And what about the issue of whether fair-trade is only the purchase of a certain type of middle-class consumer? Well, fair trade does not necessarily have to be the provenance of a certain breed of middle-class consumer for all time. There are many ways of reaching new consumer groups through particular branding (as the highly successful Dubble chocolate bar marketed at kids has proved). As David Ransom points out, the price Northern consumers pay for basic fair trade foodstuffs has potential to drop further if more fair trade goods are sold. At the moment many Western/Northern consumers pay more for fair trade than for standard produce because the organisations are still of small or medium size and as such do not qualify for the import breaks granted to the corporations importing larger quantities of goods. Therefore, the more fair trade produce is bought, so the argument goes, the cheaper it will become. Similarly, the price of more complex consumer goods that are made through fair trade does not necessarily have to be out of the reach of the majority of consumers. The Clean Clothes campaign argues that, although longer-term issues would remain about parity, producing clothes in fairly traded circumstances would not necessarily mean a huge hike. It costs little to pay the producers a decent wage; it is the astronomical mark-up through the costs of branding that are the main drain on Northern consumers' pockets.

Whilst there was not enough discussion at the ESF about such challenges for fair trade, it did provide a hugely useful and encouraging insight into projects happening around Europe and beyond. And its more frustrating moments at least forced us into thinking critically about what is not addressed and what needs to be.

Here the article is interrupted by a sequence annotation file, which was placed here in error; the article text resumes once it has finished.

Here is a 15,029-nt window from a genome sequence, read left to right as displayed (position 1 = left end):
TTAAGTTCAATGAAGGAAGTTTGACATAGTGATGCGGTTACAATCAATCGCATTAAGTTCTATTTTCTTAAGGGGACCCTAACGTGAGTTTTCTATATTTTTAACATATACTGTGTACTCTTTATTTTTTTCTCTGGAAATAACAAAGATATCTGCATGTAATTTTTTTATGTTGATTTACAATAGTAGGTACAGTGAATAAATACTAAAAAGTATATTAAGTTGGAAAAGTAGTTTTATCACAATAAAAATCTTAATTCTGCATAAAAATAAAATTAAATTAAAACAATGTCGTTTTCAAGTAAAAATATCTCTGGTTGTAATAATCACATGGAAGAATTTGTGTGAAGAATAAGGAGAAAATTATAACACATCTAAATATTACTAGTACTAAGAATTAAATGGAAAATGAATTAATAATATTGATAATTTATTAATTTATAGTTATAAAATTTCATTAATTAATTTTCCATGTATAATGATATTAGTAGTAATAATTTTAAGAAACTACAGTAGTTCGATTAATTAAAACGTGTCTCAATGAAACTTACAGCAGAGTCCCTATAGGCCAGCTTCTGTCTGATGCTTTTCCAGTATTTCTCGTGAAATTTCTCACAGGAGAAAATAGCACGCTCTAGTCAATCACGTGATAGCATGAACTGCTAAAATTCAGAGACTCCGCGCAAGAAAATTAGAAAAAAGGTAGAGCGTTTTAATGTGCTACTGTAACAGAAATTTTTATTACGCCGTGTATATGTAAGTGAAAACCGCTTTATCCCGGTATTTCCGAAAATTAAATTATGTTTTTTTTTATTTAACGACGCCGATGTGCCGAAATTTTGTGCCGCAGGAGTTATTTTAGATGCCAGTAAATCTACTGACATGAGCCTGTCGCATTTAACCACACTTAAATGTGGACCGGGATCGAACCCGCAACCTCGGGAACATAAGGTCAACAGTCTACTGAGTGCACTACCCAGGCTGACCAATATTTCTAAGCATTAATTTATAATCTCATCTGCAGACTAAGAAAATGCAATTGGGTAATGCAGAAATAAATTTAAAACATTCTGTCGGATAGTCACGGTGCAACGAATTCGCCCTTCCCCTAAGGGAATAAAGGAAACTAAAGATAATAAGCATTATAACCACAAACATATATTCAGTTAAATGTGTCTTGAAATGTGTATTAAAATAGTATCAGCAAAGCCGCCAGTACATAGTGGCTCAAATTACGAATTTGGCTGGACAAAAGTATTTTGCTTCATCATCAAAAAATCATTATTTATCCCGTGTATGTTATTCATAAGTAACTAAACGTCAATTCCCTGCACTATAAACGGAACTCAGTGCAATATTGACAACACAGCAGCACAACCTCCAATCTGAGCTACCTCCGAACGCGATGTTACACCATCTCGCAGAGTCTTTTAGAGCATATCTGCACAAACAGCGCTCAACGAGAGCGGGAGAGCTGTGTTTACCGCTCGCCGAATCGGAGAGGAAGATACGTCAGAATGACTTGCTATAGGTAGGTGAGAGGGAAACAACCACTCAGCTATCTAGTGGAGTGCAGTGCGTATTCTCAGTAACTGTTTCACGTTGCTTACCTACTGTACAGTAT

I would argue that there is a need to make the alliances and networks between direct-action activists and fair trade consumers stronger, and to think imaginatively of new connections between them. Both would benefit. Anti-capitalist movements need to make it clear that there are alternatives that are not only possible but happening; fair trade needs to move beyond its image of worthy, quasi-imperial patronage and adopt more urgency as an essential social good. In a world still riven with divisions and unequal connections between North and South, what better way to be 'open to the other' than to listen to what they need and to not collude in ripping them off? We need to find ways to develop such multiple alliances and redefinitions to make another economy not only possible, but probable.

Useful websites


Bové, José and Francois Dufour, The World is Not for Sale: Farmers Against Junk Food (Verso, 2001)

El Saadawi, Nadal 'Women and the Poor: The Challenge of Global Justice' in The Nawal El Saadawi Reader (Zed Books, 1997)

Gabriel, Yiannis and Tim Lang, The Unmanageable Consumer: Contemporary Consumption and its Fragmentations (Sage, 1995)

Klein, Naomi No Logo (Flamingo, 2000)

Ransom, David The No-Nonsense Guide to Fair Trade (Verso / New Internationalist, 2001)

Soares, Flavia and Nelson Dieh (co-ordinators) Ethical Consumption,Provisional version of the proposals booklets for the 21st Century,Alliance 21

'The Fair Trade Tourist', edition of Tourism in Focus, the magazine of TourismConcern, Autumn 2002

by Jo Littler